Years of working with colleagues at all levels and of all hues in good and bad times has taught us one thing that I share with you here – a perspective adding to (and not in any way invalidating) the professed sentence and its How’s:

Make it a journey with them – feasible, authentic, involved, worthwhile, interesting and enjoyable for them, for you and the organization. Happiness ensues and a lot more…

To cite a parallel, of relevance – Just as caring for community’s safety and earning their respect and the adrenal rush of running towards (and not away from) danger to save life and property are identified as the two pure and strong turn-on’s in the lives of fire-fighters who in many surveys end up high to very high in job satisfaction.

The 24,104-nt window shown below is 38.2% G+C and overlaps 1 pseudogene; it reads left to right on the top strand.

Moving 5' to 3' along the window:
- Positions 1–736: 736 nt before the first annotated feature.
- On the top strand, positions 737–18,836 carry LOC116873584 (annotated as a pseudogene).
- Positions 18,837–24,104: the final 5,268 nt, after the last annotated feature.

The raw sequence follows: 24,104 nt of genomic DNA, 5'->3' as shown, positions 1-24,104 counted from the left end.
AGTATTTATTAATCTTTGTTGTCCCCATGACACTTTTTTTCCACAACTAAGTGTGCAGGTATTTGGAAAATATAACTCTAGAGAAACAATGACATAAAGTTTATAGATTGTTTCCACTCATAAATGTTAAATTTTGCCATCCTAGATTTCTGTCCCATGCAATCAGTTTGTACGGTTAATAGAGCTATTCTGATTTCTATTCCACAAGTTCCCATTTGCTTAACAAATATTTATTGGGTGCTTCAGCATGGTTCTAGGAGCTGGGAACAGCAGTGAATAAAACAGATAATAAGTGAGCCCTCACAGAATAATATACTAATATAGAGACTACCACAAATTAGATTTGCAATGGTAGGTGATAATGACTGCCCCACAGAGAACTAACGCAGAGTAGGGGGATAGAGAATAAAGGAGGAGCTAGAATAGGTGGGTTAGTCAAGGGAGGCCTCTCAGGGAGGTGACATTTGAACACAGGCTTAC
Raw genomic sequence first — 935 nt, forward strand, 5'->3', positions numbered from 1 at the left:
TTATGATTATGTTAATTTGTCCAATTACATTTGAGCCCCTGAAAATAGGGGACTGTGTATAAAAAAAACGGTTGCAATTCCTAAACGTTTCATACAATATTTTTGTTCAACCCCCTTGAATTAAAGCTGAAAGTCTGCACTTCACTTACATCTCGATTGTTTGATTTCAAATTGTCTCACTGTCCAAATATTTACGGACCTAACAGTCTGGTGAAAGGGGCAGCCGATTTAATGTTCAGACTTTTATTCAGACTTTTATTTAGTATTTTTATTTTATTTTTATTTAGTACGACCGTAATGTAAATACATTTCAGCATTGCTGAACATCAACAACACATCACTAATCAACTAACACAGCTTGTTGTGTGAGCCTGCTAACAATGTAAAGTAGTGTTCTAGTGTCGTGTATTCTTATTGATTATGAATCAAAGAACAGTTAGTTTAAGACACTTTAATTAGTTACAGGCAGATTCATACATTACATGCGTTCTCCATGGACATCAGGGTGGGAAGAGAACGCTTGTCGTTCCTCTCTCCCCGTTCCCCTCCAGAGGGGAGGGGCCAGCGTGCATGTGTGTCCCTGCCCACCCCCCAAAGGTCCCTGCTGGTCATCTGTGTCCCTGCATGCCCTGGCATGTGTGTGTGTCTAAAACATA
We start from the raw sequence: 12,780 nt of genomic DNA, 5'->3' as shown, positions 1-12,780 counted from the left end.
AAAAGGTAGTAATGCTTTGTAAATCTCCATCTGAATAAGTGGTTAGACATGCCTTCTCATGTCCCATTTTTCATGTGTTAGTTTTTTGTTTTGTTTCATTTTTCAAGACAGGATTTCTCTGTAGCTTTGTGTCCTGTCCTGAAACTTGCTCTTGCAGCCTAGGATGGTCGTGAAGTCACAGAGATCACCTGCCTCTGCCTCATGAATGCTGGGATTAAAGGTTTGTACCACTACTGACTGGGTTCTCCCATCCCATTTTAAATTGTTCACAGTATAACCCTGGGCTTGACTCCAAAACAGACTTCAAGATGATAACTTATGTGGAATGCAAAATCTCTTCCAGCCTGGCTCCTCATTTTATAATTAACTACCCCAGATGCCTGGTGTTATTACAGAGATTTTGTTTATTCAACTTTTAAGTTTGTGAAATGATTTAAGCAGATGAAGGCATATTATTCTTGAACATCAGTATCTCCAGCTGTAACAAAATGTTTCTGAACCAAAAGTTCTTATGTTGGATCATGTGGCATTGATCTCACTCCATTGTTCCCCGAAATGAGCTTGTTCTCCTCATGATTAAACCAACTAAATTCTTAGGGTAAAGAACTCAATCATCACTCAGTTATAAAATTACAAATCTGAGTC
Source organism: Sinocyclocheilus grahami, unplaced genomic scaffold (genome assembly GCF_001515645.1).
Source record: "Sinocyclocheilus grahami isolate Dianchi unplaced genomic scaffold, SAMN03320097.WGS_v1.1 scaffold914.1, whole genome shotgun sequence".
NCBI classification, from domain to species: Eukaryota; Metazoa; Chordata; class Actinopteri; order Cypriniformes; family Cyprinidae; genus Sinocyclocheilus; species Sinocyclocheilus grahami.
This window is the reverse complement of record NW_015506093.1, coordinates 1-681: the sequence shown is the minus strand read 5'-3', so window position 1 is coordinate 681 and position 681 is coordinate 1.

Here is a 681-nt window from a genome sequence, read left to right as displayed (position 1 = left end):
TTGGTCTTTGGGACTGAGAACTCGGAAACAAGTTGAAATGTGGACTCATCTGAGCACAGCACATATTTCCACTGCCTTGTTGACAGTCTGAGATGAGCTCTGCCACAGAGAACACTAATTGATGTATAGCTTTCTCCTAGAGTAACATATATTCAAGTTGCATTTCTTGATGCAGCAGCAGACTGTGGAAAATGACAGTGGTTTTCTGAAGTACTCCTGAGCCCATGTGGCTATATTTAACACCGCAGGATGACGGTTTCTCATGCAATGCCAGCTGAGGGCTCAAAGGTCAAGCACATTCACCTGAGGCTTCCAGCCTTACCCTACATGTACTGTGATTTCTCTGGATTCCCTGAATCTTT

Each of those words feasible…is purposeful, non-overlapping and worthy of deliberation.

Well, I can tell you – and my colleagues out there would also vouch – it has been shown to work for its practitioners.

End

Read Full Post »

The article ‘Wisdom at Work: Why the Modern Elder Is Relevant’ appeared in Wharton’s Knowledge publication (Jan 24, 2019) here. It’s a transcript of an interview wherein Airbnb executive Chip Conley discusses the benefits of having an inter-generational workforce (He argues his case in detail in his eponymous where everyone brings something to the table).

This post is almost entirely extracted from the interview transcript, lightly edited and heavily re-sequenced for clarity and easy reading.

Here we go:

**

A new challenge for the org: